Criterion B – The species has a restricted range, with an Extent of Occurrence (EOO) of 930km2, falling below the threshold for Endangered under criterion B1. Its Area of Occupancy has not been calculated per IUCN guidelines (see IUCN Standards and Petitions Subcommittee 2017), but it would still at least fall beneath the threshold for Vulnerable under criterion B2 (2,000km2). However, at least two further conditions (a, b and/or c) need to be met for a species to warrant listing under criterion B.
Given continued habitat loss/degradation, the impacts from hunting and information suggesting that the species has disappeared from certain sites it is likely that the species is undergoing continuing decline in AOO, habitat area/quality, and the number of mature individuals. Thus fulfilling subcriteria b(ii,iii,v).
The species is not believed to undergo extreme fluctuations (subcriterion c), and as of yet it is not thought to be severely fragmented. However, as the major threat to the species is hunting it is likely that the number of locations* where it occurs is <10, and potentially the island could be considered as only one location. Therefore, the species likely fulfils subcriterion a) to at least warrant listing as Vulnerable under criteria B1ab(ii,iii,v)+2ab(ii,iii,v), and could potentially warrant listing as Endangered under criterion B1ab(ii,iii,v), given the information currently available to us.
Criterion C – The population size is currently suspected to fall below 10,000 individuals (R. F. de Lima in litt. 2010) and so is placed in the range 2,500-9,999 mature individuals. De Oliveira Soares (2017) recorded the species from 784 out of 3,056 point counts, c.3.6 times the number of Columba thomensis, whose population size is currently placed in the range 250-999 mature individuals (see BirdLife International 2018a). Meanwhile, Carvalho et al. (2015) recorded c.10x as many T. sanctithomae individuals as for C. thomensis. Therefore, it is tentatively suggested, based on descriptions of abundance, that it should remain in the current population size range, although we welcome further information regarding this.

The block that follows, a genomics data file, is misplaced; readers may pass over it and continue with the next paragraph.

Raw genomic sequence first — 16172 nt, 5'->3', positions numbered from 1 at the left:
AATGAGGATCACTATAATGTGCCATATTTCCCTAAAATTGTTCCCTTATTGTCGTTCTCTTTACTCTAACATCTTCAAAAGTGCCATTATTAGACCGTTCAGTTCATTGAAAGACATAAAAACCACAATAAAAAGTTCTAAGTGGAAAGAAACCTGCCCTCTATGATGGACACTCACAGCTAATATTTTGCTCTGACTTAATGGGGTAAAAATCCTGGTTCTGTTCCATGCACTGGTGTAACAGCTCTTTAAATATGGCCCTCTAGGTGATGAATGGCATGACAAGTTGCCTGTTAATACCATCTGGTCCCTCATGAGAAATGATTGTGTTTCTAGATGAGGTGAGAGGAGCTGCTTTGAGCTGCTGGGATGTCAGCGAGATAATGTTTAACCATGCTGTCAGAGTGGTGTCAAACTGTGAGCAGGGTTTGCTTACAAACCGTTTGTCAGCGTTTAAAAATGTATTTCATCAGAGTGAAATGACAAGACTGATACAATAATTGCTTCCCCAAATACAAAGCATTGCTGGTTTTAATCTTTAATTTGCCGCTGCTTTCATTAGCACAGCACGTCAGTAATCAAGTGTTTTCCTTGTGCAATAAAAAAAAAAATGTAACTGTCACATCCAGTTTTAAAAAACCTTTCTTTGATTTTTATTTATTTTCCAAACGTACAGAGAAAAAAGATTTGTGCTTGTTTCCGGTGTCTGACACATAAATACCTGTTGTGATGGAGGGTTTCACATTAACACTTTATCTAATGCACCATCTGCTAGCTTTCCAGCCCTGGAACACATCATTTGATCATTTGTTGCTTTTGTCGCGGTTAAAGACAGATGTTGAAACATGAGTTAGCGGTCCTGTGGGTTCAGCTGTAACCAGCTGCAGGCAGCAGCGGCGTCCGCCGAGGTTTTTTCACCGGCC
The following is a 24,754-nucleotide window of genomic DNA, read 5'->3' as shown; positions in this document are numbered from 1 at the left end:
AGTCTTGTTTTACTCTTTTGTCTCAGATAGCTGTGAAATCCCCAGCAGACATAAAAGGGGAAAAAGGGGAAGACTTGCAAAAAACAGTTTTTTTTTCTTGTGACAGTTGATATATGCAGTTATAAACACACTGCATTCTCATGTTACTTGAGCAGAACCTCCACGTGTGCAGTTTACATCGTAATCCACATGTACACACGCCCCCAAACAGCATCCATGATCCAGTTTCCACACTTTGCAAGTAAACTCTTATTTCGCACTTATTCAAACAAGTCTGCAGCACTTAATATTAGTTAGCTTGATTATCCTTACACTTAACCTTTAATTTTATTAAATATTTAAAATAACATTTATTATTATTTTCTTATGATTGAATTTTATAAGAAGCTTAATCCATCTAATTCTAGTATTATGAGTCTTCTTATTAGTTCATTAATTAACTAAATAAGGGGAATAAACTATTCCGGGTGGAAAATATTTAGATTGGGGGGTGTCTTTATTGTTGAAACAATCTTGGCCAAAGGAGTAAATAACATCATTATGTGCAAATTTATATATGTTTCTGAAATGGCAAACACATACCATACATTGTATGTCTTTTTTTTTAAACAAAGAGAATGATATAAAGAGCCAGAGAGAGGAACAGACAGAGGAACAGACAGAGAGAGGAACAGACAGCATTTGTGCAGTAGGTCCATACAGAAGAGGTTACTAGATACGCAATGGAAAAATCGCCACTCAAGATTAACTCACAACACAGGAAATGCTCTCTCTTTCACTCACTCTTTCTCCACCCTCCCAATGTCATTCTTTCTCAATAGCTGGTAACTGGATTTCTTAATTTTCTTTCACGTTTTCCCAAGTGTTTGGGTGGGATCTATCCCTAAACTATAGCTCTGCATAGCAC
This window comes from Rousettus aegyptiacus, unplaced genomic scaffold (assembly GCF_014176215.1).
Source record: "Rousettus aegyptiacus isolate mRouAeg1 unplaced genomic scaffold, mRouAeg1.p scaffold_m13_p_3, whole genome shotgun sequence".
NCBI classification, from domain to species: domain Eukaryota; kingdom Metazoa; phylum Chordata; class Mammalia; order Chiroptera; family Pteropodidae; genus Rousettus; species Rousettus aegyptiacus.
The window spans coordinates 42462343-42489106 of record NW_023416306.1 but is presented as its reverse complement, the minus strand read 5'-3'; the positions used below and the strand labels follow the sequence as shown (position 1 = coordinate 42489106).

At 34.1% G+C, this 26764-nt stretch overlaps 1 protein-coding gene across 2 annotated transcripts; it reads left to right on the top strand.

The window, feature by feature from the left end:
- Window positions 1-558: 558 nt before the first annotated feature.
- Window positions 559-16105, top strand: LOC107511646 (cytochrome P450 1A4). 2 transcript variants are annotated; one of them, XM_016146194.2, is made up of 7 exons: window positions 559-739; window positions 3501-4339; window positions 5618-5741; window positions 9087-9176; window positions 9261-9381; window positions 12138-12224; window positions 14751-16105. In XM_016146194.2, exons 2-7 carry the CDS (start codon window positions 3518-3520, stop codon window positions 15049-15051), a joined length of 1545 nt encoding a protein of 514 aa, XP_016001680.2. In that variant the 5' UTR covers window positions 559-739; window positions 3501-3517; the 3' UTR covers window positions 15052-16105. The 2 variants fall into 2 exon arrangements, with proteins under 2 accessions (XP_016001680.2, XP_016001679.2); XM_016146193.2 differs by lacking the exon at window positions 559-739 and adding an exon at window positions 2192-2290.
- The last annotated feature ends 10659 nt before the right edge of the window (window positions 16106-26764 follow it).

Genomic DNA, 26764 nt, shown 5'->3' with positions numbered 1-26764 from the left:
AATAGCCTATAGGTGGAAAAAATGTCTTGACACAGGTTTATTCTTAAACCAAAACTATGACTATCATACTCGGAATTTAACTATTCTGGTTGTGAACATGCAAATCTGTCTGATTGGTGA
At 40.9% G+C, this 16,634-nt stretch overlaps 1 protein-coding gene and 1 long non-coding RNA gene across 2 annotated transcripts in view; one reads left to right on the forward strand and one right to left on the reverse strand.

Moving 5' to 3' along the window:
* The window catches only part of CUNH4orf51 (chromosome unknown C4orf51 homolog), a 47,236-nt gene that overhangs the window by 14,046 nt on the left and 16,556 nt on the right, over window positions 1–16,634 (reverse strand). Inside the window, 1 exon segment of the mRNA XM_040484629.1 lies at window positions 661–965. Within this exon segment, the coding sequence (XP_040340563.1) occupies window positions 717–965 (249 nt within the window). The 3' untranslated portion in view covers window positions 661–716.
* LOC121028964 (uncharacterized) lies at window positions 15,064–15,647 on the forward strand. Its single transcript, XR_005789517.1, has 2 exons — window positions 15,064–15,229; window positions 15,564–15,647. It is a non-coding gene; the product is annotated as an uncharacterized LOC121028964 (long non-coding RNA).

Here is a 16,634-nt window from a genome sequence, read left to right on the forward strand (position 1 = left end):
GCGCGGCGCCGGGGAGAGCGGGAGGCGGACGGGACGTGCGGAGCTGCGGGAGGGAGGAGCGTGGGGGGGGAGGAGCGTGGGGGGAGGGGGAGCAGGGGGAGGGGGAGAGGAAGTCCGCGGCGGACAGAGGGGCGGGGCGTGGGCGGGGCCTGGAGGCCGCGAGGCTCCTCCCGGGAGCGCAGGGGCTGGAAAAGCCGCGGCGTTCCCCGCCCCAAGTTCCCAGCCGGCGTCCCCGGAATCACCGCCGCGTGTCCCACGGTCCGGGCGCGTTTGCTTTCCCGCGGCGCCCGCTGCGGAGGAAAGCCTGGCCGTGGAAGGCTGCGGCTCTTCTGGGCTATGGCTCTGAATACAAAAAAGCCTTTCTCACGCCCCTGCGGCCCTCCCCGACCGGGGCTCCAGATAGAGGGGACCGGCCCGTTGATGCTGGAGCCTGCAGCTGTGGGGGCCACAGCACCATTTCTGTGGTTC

The species is considered to be undergoing a continuing decline, and occurs in one subpopulation so warrants listing as threatened under criterion C2a(ii). It is not known to undergo extreme fluctuations, so it would not warrant listing under criterion C2b; and the rate of decline is only suspected, so we cannot clearly asses it against criterion C1, based on our current information. Therefore, the species would merit listing as Vulnerable under criterion C2a(ii), and if the population size was considered to be smaller (e.g. 1,000-2,499 mature individuals) then it could warrant listing as Endangered under the same criterion.